By MARK KNUDSON     @MarkKnudson41     Special to woodypaige.com 

Rookie sensation Aaron Judge has taken New York Yankees fans on a thrill ride during the first half of the 2017 baseball season. Already with a new franchise rookie-record 30 homers at the break, Judge capped his amazing first half by winning the All-Star Home Run Derby. He’s got to start in the All-Star game, too.

Judge is what the Derby is and should always be all about – big, powerful…and fresh faced. You can say the same thing about runner-up Miguel Sano of the Minnesota Twins, as well as semi-finalists Cody Bellinger and Gary Sanchez. Newbies, all. And that’s the way it will be moving forward, either by design…or not.

Veterans like Bryce Harper said thanks but no thanks to a Derby invite, and for good reason. History tells us that players who exhaust themselves in the Derby often suffer a fall off – and worse – during the second half of the season. The idea of a “curse” from Derby participation has been debunked by the Sabermetrics stats gang, who point out that cumulative data shows no definitive link between Derby participation and second half struggles.

But like anything else, it only takes a few examples to the contrary to sway players away from participating. And there are plenty of examples from the last dozen seasons to show that being part of the Home Run Derby carries a risk for a player’s second half performance.

For example, in 2005, All-Star Bobby Abreu of the Philadelphia Phillies set a then-Derby record with 24 homers in a single round and 41 overall in winning the event. Then his power stroke vanished. By the time he was traded to the Yankees at the trade deadline the following season, Abreu had added a mere 14 home runs in the year and a month since.

In 2008 Brandon Inge of the Detroit Tigers hit 21 homers before the All-Star break, then hit zero in the Derby. That began a slump that resulted in just six round trippers the rest of the season. And after bursting onto the scene as a Los Angeles Dodgers rookie in 2015, Joc Pederson was lighting up the National League, belting 20 home runs in the first half. He made the NL All-Star team and was picked for the Home Run Derby. After a second place finish in the Derby that included a 489-foot blast, Pederson slumped badly in the second half. He was dropped to the bottom of the batting order after his MLB-leading strikeout rate became too much for the Dodgers to handle. He too, managed just six more homers the rest of that season.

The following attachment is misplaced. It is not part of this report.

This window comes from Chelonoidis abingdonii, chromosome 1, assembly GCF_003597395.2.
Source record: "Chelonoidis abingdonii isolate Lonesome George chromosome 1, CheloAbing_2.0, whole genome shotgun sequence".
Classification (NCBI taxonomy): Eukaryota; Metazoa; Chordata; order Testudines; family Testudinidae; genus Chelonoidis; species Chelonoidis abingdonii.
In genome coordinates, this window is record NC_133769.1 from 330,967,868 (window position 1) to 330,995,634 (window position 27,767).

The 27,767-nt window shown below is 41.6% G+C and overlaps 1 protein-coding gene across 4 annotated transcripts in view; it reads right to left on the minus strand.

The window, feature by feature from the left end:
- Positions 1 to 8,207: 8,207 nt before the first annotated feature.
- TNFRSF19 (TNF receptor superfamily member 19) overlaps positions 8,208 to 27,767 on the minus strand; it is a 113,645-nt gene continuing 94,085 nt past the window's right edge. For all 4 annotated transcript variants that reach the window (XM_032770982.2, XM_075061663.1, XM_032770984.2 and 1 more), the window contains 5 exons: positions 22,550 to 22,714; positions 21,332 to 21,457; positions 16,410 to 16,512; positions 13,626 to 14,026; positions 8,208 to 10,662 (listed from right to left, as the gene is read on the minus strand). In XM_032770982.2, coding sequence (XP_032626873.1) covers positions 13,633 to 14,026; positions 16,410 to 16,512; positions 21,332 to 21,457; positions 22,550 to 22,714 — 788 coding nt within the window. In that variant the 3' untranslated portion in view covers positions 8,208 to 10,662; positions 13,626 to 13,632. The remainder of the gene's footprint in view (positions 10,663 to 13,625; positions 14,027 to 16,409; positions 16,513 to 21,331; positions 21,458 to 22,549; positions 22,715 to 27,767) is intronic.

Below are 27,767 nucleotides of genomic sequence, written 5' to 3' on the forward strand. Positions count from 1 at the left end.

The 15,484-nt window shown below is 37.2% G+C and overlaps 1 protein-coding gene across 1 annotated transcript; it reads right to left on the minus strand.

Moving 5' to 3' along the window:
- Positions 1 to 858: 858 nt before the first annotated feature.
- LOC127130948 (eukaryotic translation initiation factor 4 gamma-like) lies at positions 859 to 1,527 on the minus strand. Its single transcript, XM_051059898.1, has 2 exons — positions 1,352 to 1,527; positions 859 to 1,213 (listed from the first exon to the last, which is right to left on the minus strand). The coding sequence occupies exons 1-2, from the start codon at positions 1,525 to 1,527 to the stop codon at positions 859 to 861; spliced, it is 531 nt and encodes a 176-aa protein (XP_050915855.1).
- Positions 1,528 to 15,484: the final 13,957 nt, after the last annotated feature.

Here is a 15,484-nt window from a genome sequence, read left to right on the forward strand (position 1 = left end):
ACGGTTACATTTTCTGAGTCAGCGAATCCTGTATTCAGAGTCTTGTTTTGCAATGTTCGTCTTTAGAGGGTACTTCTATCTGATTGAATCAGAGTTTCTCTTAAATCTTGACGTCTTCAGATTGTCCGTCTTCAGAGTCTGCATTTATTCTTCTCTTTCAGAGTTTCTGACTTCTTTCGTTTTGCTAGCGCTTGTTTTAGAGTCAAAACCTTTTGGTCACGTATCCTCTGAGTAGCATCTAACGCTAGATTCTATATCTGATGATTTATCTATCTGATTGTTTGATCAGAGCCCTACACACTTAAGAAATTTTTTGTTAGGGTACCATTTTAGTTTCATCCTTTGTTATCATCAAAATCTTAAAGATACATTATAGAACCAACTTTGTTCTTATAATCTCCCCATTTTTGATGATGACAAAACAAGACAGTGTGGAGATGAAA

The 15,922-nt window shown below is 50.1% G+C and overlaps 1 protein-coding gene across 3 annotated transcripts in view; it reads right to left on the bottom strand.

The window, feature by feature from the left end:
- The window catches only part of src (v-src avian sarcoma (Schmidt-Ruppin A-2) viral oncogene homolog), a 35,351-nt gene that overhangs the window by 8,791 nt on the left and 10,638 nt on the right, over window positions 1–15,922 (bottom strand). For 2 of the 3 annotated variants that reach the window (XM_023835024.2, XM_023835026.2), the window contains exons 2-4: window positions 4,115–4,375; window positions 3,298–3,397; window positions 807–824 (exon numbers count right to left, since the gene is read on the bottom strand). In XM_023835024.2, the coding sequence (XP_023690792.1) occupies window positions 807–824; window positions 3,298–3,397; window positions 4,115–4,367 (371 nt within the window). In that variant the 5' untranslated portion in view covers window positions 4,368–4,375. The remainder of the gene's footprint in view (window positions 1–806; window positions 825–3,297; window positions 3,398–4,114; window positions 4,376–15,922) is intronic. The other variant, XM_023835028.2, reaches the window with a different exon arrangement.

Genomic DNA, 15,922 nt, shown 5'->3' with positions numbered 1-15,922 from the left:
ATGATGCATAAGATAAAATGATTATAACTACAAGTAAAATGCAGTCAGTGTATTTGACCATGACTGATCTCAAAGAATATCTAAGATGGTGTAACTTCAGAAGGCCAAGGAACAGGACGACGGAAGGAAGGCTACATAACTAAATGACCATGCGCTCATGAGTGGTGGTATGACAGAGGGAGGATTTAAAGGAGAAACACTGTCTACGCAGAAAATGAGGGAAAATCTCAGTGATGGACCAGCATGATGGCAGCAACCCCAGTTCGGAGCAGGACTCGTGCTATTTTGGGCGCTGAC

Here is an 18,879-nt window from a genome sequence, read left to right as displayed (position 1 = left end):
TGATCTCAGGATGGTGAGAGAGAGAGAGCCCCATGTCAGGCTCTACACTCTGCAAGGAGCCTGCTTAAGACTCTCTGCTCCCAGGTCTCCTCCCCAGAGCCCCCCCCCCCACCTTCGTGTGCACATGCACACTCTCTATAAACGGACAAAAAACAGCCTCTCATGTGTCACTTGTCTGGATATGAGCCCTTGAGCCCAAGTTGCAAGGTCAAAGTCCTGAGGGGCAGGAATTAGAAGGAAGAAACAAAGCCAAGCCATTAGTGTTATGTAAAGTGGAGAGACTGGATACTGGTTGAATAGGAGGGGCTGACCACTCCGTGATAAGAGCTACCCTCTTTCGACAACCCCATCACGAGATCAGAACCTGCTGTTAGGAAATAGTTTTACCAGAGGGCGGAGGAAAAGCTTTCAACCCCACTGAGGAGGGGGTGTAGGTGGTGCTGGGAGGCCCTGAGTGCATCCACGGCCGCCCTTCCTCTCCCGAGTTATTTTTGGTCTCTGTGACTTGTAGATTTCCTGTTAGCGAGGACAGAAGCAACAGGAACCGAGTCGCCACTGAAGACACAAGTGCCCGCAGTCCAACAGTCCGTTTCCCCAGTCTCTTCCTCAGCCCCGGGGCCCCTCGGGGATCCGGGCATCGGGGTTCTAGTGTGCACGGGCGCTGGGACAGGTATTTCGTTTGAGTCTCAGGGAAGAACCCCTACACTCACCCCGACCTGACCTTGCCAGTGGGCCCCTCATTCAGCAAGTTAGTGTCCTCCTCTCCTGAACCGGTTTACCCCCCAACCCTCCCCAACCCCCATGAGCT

Sometimes the after effects of being in the Derby involve more than just a slump. In 2012 Toronto’s Jose Bautista was leading baseball with 26 home runs at the break and finished second in the contest. A week later, he was on the disabled list with a bad wrist that resulted in season-ending surgery.

And the Colorado Rockies got double whammied in 2014. Star shortstop Troy Tulowitzki – injury prone to begin with – had a sizzling first half and was named a Derby captain. He bowed out after the second round, which wasn’t the bad news for Rockies fans. A few days after the second half resumed, Tulo landed on the disabled list with a hip injury that would ultimately end his season. His teammate, Rockies first baseman Justin Morneau – who’d also put up very nice stats in the first half and barely missed being named to the NL squad – was chosen by Tulo to participate in the Derby in his longtime home in Minneapolis. Six days after the competition, he too went on the DL with a strained neck, presumably from watching his long balls fly out of Target Field.

Again, these few examples (there are more) don’t amount to enough evidence to suggest that being part of the Derby guarantees second half struggles. But there are enough of them to sway veteran players away from the event. Baseball players are a superstitious bunch. Just the notion that there’s a chance being in the Derby could mess up a swing – or worse – is enough to dissuade them.

The NBA has a similar issue with the once captivating Slam Dunk contest. At first, when it was introduced to the world during halftime of the 1976 American Basketball Association All-Star game, the Dunk Contest was must-see. Julius “Dr. J” Erving bested Denver’s David Thompson that night, but the event was the real winner. But after winning his second NBA dunk contest in 1988, Michael Jordan subsequently turned down all future invites. Suddenly stars didn’t have to be in the contest. The luster for veterans began to wear off.

It’s not so for the new guys – the ones with something to prove and endorsement deals to secure. The Slam Dunk contest remains a way for the Zack LaVine’s of the league to get noticed. More and more that field is now populated with the (wannabe) stars of tomorrow, rather than the established standouts of the day.

It’s become an event for the kids, basically.

MLB’s Home Run Derby should – and will – go the same direction. No more Mike Trouts or Harpers or even Giancarlo Statons. The Derby should be exclusively for those excited newcomers now, the rookies and young guys who are full of energy and don’t know any better – who aren’t concerned about saving their energy for the second half. They should go out and put on a show for the fans. They’ll have a blast and get their moment in the spotlight. Some will eventually discover, the hard way, that what they just put themselves through is not what’s best for their team or their careers in the long term.